Barnes upbeat after Bethpage meltdown
FARMINGDALE, N.Y. – Ricky Barnes needed only a few words to perfectly summarize his week – make that, week and one day – at the U.S. Open.
“Let’s just stick to minus 2 for the championship,” Barnes quipped after a USGA volunteer noted that Barnes shot a 6-over 76 on Monday to finish at 2 under.
The 2002 U.S. Amateur champion tied for second – two strokes behind playing partner Lucas Glover – after breaking the 36-hole Open scoring record and taking a six-stroke lead at 11 under during the third round.
“Was I stoked with what I shot today? No. But was I happy with the last six holes? Yes,” said Barnes, who birdied the par-5 13th and closed with five pars at water-logged Bethpage Black.
He also earned $559,830 and spots in the British Open and 2010 Masters and U.S. Open – huge perks for a player who spent the last four full seasons on the Nationwide Tour and made only six cuts and $68,667 in 12 events on the PGA Tour this year. He went into the Open No. 519 in the world and left at No. 153.
“It was a great week,” said Barnes, who opened with rounds of 67, 65 and 70. “If you told me I would have been 2 under, if you would have told me I was second, bridesmaid isn’t too bad. But when you know you’re right there, it’s a tough one to swallow. But I would say a lot, lot more good came out of this week than bad.”
Tied with Glover at 7 under after bogeying No. 1 on Sunday night before play was suspended because of darkness, Barnes made four straight bogeys in a front-nine 40 and also dropped strokes on consecutive holes early on the back nine.
“I don’t know if I made that many mental club errors or if I would have played it differently,” said Barnes, only the fourth player in U.S. Open history to reach double digits under par and the third to fail to hold it. “I just needed to hit better shots.”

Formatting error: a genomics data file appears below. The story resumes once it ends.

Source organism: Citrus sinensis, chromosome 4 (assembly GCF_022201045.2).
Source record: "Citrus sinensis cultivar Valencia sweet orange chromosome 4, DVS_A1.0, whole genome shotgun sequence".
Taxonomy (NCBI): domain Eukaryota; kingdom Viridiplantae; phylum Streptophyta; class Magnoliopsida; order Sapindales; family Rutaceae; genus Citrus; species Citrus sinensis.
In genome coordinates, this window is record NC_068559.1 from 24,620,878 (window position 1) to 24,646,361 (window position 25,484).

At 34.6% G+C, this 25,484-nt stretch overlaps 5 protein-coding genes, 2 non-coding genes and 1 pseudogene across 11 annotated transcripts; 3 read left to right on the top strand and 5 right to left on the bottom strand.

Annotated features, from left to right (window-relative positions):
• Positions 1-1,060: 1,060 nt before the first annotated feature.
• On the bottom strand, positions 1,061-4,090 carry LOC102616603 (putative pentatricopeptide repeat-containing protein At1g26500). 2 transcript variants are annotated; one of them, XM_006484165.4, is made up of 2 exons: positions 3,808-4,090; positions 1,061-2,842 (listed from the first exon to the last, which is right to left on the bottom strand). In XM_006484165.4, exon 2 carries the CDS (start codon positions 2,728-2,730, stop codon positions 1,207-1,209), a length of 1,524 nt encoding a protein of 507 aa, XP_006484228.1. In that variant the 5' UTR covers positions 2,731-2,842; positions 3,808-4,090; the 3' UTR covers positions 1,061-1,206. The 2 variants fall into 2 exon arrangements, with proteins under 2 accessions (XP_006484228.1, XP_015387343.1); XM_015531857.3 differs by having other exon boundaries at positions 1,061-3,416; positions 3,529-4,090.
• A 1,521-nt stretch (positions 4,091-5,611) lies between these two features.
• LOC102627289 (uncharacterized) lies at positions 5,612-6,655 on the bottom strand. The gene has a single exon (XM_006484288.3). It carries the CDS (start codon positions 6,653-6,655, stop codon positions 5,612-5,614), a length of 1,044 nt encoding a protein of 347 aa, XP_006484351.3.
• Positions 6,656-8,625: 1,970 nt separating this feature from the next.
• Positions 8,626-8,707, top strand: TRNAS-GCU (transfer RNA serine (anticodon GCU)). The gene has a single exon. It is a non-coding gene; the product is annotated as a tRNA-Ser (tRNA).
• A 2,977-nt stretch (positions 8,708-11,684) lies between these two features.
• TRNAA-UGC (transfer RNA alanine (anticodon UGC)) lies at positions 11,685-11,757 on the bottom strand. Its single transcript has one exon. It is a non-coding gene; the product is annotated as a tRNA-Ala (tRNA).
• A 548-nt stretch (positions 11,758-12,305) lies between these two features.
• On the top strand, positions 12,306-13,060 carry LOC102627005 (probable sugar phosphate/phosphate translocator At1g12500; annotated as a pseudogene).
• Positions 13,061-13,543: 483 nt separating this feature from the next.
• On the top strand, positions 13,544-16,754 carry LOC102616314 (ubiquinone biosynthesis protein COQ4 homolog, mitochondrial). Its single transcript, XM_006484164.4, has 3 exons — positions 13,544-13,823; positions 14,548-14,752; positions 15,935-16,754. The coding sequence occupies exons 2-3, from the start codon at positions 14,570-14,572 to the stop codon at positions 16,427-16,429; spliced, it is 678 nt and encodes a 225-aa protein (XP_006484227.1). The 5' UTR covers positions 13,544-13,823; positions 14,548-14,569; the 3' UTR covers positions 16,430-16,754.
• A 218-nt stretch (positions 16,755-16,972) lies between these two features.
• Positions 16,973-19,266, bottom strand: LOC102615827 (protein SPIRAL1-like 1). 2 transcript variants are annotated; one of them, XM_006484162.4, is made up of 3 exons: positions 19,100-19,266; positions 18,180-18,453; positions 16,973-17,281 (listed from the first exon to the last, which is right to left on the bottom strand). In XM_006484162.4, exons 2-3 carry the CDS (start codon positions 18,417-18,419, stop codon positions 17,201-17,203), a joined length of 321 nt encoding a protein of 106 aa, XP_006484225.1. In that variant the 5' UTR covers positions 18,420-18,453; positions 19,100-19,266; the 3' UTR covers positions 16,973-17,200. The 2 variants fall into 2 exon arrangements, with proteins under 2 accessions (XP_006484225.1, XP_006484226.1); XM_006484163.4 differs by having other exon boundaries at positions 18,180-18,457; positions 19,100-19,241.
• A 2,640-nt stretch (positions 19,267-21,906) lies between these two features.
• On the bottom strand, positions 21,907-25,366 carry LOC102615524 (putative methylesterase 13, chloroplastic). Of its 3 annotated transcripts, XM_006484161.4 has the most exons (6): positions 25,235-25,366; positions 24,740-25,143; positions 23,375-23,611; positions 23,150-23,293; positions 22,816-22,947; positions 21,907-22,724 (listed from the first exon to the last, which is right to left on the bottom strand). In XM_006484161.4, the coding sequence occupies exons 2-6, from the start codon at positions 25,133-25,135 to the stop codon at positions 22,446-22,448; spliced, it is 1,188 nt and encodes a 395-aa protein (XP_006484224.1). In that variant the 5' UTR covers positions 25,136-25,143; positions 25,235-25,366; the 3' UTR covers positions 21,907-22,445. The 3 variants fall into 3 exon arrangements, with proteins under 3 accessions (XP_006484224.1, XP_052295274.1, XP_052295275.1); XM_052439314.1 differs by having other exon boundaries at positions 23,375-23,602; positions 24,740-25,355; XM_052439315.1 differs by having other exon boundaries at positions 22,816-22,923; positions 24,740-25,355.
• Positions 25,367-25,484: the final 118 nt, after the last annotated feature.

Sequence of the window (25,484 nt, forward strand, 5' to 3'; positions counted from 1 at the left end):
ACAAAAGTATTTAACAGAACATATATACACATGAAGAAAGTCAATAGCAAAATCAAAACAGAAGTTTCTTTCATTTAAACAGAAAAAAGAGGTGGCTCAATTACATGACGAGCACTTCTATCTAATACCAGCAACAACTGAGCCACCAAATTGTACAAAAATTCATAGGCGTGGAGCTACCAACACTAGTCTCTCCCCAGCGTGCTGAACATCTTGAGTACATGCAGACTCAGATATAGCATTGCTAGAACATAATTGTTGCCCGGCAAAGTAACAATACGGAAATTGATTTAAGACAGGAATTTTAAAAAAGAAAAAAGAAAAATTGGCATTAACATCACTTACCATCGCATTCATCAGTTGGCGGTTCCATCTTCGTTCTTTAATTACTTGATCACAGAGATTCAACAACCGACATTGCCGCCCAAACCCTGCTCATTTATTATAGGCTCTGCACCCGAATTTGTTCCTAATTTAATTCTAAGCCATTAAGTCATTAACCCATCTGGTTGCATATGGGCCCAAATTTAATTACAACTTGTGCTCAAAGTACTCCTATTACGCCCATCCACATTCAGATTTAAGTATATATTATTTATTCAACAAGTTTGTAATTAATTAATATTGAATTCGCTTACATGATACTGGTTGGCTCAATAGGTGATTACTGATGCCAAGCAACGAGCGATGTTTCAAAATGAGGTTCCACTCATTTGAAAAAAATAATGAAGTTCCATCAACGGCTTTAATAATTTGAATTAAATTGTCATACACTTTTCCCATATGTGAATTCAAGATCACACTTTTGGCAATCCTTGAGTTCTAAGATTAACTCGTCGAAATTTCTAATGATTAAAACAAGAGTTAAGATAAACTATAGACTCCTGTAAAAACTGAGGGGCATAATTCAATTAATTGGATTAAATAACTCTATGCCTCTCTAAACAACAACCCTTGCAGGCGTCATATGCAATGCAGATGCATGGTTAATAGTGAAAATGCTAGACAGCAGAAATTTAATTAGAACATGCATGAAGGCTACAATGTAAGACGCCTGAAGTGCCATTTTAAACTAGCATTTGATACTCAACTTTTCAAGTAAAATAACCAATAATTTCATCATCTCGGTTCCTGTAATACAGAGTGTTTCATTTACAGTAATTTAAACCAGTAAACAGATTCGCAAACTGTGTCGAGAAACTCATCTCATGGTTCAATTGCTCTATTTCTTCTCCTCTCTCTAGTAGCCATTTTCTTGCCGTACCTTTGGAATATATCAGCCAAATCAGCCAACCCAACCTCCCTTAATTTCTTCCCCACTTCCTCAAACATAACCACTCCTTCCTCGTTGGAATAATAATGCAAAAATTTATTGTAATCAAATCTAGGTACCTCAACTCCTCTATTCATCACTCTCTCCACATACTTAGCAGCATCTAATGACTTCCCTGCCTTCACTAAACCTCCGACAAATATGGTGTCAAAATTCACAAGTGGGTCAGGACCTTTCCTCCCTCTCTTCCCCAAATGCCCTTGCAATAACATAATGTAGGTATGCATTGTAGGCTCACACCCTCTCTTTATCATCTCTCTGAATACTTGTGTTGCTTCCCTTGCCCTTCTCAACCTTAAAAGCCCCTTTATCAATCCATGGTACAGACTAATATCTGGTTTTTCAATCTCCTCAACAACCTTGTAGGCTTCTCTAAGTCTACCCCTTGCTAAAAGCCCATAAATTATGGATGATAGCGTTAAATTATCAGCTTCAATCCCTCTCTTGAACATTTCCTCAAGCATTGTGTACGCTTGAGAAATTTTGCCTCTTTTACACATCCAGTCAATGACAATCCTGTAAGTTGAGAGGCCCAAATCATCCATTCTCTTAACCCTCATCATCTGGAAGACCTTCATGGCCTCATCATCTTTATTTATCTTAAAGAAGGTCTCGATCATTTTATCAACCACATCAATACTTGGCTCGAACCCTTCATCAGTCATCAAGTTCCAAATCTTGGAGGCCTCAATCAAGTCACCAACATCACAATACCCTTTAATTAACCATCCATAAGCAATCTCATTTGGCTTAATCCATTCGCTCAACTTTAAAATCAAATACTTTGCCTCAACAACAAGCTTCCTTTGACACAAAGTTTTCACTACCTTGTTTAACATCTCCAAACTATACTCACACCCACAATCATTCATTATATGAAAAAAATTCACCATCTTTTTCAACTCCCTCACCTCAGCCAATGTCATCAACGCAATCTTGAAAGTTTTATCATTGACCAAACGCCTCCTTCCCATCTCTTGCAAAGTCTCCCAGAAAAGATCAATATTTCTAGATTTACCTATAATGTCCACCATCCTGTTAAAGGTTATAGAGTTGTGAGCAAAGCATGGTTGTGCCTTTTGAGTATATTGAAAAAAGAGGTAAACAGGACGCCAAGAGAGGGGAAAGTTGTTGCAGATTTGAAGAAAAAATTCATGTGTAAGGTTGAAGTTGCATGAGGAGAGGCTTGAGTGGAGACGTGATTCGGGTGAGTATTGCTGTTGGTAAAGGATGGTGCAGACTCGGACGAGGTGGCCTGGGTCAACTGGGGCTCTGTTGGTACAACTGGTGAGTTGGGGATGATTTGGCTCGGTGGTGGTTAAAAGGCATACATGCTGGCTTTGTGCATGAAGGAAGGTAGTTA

After hitting fairway after fairway in the first 2 1/2 rounds, the 6-foot-2, 200-pound slugger watched his drives soar well left on many holes, leaving him shaking his head and trying to figure out how to play out of knee-high grass. With his timing a fraction off, his unique lunge through the ball looked more awkward than quirky.
“I think if you don’t take something out of even really good rounds and really bad rounds, then you’re probably not suited for the game,” he said. “You probably learn more when you play bad than when you actually play good, because when you play good, nothing bothers you.”
After hitting his final shot Sunday night into the deep left rough on No. 2, he got off to a great start Monday morning, slashing the ball out of the hay and getting up and down for par from the front of the green.
“I think it settled me down, but we waited about 20 minutes on the next hole,” Barnes said. “Two groups still had to tee off.”
He parred No. 3, then missed a good scoring opportunity on the 517-yard, par-5 fourth when his second shot went over the green and settled into a bad lie.
“I don’t think too many people hit two shots over the green on 4,” Barnes said. “So that might have been a little unlucky.
“And then I didn’t settle down. I hit the fairway on 5. Caught a mud ball in the hay and got on that train for about four or five holes.”
What was he thinking after boarding the bogey train?
“You don’t want to know,” he said, smiling.
He rebounded to salvage the second-place tie, and had an outside chance to force a playoff – or, at least, put some pressure on Glover – with a birdie on 18.
“The putt almost defied gravity on the last hole,” said Barnes, who would have earned an extra $250,170 for solo second if the putt had fallen.
“If you’re playing for the money, don’t play.”